Supreme Court suppresses DUI test result, shows how to revise law |

Supreme Court suppresses DUI test result, shows how to revise law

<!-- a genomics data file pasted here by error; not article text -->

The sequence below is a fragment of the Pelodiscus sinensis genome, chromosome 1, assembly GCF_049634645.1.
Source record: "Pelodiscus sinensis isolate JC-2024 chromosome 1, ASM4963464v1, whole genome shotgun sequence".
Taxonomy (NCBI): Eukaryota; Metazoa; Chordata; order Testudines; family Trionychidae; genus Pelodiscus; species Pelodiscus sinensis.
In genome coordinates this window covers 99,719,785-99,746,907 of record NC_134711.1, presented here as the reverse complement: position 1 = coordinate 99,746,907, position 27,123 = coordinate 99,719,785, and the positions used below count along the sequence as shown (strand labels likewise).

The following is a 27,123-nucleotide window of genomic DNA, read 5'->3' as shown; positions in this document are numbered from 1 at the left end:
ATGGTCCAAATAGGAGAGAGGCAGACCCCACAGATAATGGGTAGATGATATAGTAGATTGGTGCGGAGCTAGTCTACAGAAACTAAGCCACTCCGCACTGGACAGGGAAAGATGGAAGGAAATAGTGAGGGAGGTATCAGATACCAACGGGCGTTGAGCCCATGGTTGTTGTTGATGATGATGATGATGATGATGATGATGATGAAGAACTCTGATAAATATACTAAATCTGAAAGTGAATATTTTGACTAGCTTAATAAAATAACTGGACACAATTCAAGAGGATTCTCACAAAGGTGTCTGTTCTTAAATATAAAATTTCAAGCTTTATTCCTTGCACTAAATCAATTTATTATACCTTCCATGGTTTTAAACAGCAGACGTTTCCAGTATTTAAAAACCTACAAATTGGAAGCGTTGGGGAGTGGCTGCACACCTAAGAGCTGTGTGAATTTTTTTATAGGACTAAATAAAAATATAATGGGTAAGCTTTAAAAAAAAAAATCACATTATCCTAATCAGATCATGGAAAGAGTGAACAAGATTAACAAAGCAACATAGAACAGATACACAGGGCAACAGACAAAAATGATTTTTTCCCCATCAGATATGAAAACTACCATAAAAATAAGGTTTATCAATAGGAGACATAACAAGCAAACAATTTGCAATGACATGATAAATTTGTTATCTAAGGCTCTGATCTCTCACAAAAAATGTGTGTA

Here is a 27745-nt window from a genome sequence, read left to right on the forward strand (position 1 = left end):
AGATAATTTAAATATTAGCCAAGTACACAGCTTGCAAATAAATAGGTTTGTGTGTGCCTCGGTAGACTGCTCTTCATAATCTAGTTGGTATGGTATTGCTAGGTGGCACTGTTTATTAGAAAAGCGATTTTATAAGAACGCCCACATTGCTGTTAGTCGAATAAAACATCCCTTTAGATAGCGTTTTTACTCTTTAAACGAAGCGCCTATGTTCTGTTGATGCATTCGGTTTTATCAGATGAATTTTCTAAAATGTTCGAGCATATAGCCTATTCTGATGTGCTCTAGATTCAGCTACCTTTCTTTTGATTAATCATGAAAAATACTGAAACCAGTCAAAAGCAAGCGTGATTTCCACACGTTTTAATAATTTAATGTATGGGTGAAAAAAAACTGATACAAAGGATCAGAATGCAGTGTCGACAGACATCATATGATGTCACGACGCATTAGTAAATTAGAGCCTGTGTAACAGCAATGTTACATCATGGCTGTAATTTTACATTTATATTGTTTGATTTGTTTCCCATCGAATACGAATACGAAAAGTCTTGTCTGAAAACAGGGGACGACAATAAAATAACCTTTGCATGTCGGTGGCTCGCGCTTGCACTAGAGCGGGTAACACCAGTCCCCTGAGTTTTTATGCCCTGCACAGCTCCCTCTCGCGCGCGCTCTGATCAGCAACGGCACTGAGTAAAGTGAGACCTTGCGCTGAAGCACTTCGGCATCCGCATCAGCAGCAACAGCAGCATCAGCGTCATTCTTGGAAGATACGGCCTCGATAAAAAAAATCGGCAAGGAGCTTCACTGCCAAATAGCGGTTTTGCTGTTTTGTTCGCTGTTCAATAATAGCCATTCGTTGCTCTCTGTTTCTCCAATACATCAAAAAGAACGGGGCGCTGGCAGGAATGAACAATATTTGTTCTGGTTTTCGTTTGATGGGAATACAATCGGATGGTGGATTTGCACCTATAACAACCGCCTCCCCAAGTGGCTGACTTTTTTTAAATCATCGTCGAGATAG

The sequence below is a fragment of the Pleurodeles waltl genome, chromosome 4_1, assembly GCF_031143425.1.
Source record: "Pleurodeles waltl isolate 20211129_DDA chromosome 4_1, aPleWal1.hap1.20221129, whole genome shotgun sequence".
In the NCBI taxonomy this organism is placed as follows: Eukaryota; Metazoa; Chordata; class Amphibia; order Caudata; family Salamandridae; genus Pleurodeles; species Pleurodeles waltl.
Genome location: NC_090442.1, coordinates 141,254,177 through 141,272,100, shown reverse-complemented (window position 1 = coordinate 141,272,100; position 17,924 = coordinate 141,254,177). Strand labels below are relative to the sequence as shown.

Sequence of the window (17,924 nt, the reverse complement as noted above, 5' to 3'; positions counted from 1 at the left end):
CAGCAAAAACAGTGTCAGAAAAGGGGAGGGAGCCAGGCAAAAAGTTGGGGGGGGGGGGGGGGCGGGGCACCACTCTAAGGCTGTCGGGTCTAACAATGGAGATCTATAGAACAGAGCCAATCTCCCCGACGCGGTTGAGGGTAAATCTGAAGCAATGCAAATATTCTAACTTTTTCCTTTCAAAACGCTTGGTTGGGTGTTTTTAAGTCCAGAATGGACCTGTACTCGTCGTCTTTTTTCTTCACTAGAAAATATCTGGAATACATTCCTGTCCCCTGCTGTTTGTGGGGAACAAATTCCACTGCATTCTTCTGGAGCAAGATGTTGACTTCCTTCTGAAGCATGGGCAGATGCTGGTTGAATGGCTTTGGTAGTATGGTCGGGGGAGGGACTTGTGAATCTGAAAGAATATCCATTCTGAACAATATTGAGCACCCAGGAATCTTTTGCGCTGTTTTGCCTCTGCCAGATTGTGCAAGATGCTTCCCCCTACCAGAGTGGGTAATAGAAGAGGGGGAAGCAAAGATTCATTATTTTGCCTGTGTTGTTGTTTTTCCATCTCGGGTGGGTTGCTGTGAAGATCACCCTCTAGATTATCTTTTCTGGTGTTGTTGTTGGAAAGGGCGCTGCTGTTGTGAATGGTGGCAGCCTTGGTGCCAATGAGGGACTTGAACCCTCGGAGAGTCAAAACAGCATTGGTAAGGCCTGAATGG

DENVER The Colorado Supreme Court on Tuesday threw out breath-test evidence against a man arrested for suspected drunken driving after authorities were unable to comply with his request for a blood test.The justices said state law doesn’t adequately cover cases where one type of test is unavailable.The court, in a 4-3 ruling, also gave guidance to lawmakers on how to change the law to allow police to require suspects to submit to an alternative form of alcohol testing when the type of test the suspect requests under the state’s express consent law is unavailable.Glenn Turbyne was arrested April 29, 2005, in Aurora for suspected drunken driving. Under the state’s express-consent law, he asked to be given a blood test rather than a breath test to determine his blood-alcohol level.Because of bad weather and a heavy workload for paramedics, no qualified people were available to draw blood within the two hours specified by law, according to trial-court testimony.The ruling said when Turbyne refused to take a breath test, a deputy told him his license could be revoked for a year. He then submitted to a breath test, which showed his blood-alcohol level was more than twice the legal limit of 0.08 percent, the ruling said.An Arapahoe County judge dismissed the DUI charge, saying inclement weather was not a valid excuse for failing to comply with Turbyne’s request for a blood test. A district court judge later reinstated the charge, and Turbyne appealed.The Supreme Court upheld the reinstatement of the charge but said the results of the breath test had to be thrown out because the deputy had inappropriately threatened Turbyne with loss of his license. The ruling gave prosecutors the possibility of refiling charges based on other evidence.District Attorney Carol Chambers said she had not yet made that decision but said the case could help police in the future.”It helps clarify things for the police officers who don’t always know what to do in a situation like this,” she said.Turbyne’s attorney, Shawn Gillum, said he would ask the Supreme Court to reconsider.He said prosecutors can obtain drunken driving convictions even without blood- or breath-test results.Gillum said the ruling could make it too easy for police to ignore a motorist’s request for one type of test.”There are hardly any facts in the record to show the weather was so severe as to preclude the officer from complying with my client’s right to a blood test,” Gillum said. “If they (police) can just testify the roads were icy and the weather cold and drizzly, if that’s enough, that’s not a real high burden to meet.”Justice Alex Martinez, who was joined in his dissent by justices Mary Mullarkey and Michael Bender, said the “drizzly, cold and icy” conditions the deputy described during court testimony did not provide a valid excuse for failing to administer a blood test.The court’s majority said Turbyne did nothing that could justify revoking his driver’s license, and that the deputy coerced his cooperation by misstating the express consent law.State Senate Judiciary Committee Vice-chairman John Morse, D-Colorado Springs, said the law may need to be changed to ensure police have the ability to keep suspected drunk drivers off the road. Officers have to make sure drivers understand they will lose driving privileges for refusing to take a blood or breath test, but the warning must not be coercive, he said.”This issue is so critical because drunk driving creates innocent victims almost always,” said Morse, a former Fountain police chief.

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